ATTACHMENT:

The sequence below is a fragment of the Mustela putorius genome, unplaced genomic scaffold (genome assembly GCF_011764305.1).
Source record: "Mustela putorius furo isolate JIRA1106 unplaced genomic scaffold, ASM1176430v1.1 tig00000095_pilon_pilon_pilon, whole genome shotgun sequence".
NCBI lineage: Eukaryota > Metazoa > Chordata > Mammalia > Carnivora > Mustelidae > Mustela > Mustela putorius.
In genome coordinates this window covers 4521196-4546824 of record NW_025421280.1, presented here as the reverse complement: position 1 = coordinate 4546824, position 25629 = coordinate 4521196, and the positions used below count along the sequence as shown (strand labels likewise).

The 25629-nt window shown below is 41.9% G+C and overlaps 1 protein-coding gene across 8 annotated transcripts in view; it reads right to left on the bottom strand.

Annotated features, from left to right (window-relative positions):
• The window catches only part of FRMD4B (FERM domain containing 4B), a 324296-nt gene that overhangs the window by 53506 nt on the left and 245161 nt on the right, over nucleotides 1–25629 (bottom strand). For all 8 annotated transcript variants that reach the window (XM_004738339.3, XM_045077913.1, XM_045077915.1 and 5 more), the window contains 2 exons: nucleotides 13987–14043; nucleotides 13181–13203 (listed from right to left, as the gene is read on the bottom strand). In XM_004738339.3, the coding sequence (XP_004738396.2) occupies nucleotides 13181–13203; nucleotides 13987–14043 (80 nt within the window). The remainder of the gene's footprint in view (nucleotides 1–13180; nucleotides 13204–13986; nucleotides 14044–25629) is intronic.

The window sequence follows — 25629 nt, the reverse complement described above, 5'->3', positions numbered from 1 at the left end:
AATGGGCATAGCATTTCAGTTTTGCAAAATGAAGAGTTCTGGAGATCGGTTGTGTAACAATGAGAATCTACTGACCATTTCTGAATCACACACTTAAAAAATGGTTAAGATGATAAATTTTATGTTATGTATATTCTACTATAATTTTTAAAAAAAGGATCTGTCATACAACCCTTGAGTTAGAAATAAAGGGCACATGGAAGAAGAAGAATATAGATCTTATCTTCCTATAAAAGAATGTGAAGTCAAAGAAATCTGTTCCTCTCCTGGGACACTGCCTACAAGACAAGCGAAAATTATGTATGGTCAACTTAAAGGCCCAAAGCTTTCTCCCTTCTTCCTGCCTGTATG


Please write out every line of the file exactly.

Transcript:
The sequence below is a fragment of the Mustela putorius genome, unplaced genomic scaffold (genome assembly GCF_011764305.1).
Source record: "Mustela putorius furo isolate JIRA1106 unplaced genomic scaffold, ASM1176430v1.1 tig00000095_pilon_pilon_pilon, whole genome shotgun sequence".
NCBI lineage: Eukaryota > Metazoa > Chordata > Mammalia > Carnivora > Mustelidae > Mustela > Mustela putorius.
In genome coordinates this window covers 4521196-4546824 of record NW_025421280.1, presented here as the reverse complement: position 1 = coordinate 4546824, position 25629 = coordinate 4521196, and the positions used below count along the sequence as shown (strand labels likewise).

The 25629-nt window shown below is 41.9% G+C and overlaps 1 protein-coding gene across 8 annotated transcripts in view; it reads right to left on the bottom strand.

Annotated features, from left to right (window-relative positions):
• The window catches only part of FRMD4B (FERM domain containing 4B), a 324296-nt gene that overhangs the window by 53506 nt on the left and 245161 nt on the right, over nucleotides 1–25629 (bottom strand). For all 8 annotated transcript variants that reach the window (XM_004738339.3, XM_045077913.1, XM_045077915.1 and 5 more), the window contains 2 exons: nucleotides 13987–14043; nucleotides 13181–13203 (listed from right to left, as the gene is read on the bottom strand). In XM_004738339.3, the coding sequence (XP_004738396.2) occupies nucleotides 13181–13203; nucleotides 13987–14043 (80 nt within the window). The remainder of the gene's footprint in view (nucleotides 1–13180; nucleotides 13204–13986; nucleotides 14044–25629) is intronic.

The window sequence follows — 25629 nt, the reverse complement described above, 5'->3', positions numbered from 1 at the left end:
AATGGGCATAGCATTTCAGTTTTGCAAAATGAAGAGTTCTGGAGATCGGTTGTGTAACAATGAGAATCTACTGACCATTTCTGAATCACACACTTAAAAAATGGTTAAGATGATAAATTTTATGTTATGTATATTCTACTATAATTTTTAAAAAAAGGATCTGTCATACAACCCTTGAGTTAGAAATAAAGGGCACATGGAAGAAGAAGAATATAGATCTTATCTTCCTATAAAAGAATGTGAAGTCAAAGAAATCTGTTCCTCTCCTGGGACACTGCCTACAAGACAAGCGAAAATTATGTATGGTCAACTTAAAGGCCCAAAGCTTTCTCCCTTCTTCCTGCCTGTATG